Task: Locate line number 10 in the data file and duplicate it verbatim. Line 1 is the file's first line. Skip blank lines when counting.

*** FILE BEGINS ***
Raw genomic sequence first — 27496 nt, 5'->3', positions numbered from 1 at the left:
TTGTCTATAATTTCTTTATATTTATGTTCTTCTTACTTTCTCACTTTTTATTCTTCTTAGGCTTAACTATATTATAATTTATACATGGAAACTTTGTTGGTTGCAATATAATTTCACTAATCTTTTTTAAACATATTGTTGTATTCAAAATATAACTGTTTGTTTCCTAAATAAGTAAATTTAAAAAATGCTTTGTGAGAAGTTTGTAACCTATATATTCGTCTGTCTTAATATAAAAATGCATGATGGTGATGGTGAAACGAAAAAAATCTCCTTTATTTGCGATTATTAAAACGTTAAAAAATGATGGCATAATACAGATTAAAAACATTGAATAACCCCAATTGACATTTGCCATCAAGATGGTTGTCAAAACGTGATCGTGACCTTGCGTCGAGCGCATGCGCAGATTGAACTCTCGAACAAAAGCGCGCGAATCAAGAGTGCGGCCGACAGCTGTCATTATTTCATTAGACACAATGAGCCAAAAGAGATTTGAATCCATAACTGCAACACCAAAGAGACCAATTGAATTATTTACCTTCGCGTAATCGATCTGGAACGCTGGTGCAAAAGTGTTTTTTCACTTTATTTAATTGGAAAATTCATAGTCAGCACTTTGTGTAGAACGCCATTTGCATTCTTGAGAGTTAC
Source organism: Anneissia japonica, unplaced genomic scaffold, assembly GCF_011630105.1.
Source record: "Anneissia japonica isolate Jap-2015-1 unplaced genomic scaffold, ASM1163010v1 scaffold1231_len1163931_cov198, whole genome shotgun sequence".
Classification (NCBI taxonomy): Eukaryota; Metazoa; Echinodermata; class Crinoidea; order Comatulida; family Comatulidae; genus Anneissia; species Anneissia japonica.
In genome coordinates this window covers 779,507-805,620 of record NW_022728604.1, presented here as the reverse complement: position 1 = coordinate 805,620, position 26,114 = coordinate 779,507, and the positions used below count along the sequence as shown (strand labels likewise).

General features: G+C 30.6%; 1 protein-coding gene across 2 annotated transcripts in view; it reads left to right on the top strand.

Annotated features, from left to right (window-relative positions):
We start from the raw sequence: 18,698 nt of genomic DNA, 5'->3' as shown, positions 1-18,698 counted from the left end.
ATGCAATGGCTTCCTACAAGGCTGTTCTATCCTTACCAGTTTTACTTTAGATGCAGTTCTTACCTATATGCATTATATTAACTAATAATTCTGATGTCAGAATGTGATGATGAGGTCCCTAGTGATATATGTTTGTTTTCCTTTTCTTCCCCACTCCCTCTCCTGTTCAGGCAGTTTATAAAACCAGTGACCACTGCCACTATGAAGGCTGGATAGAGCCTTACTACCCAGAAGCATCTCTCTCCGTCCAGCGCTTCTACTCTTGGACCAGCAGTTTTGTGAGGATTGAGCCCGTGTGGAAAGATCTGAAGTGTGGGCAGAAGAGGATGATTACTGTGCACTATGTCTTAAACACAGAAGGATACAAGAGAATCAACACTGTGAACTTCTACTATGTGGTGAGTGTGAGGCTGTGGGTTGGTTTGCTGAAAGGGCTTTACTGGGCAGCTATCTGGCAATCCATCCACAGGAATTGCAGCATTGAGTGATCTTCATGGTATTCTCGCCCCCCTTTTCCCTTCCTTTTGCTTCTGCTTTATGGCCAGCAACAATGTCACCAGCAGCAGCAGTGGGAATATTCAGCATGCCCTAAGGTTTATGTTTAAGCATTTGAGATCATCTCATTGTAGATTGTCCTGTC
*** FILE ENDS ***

ATGCAATGGCTTCCTACAAGGCTGTTCTATCCTTACCAGTTTTACTTTAGATGCAGTTCTTACCTATATGCATTATATTAACTAATAATTCTGATGTCAGAATGTGATGATGAGGTCCCTAGTGATATATGTTTGTTTTCCTTTTCTTCCCCACTCCCTCTCCTGTTCAGGCAGTTTATAAAACCAGTGACCACTGCCACTATGAAGGCTGGATAGAGCCTTACTACCCAGAAGCATCTCTCTCCGTCCAGCGCTTCTACTCTTGGACCAGCAGTTTTGTGAGGATTGAGCCCGTGTGGAAAGATCTGAAGTGTGGGCAGAAGAGGATGATTACTGTGCACTATGTCTTAAACACAGAAGGATACAAGAGAATCAACACTGTGAACTTCTACTATGTGGTGAGTGTGAGGCTGTGGGTTGGTTTGCTGAAAGGGCTTTACTGGGCAGCTATCTGGCAATCCATCCACAGGAATTGCAGCATTGAGTGATCTTCATGGTATTCTCGCCCCCCTTTTCCCTTCCTTTTGCTTCTGCTTTATGGCCAGCAACAATGTCACCAGCAGCAGCAGTGGGAATATTCAGCATGCCCTAAGGTTTATGTTTAAGCATTTGAGATCATCTCATTGTAGATTGTCCTGTC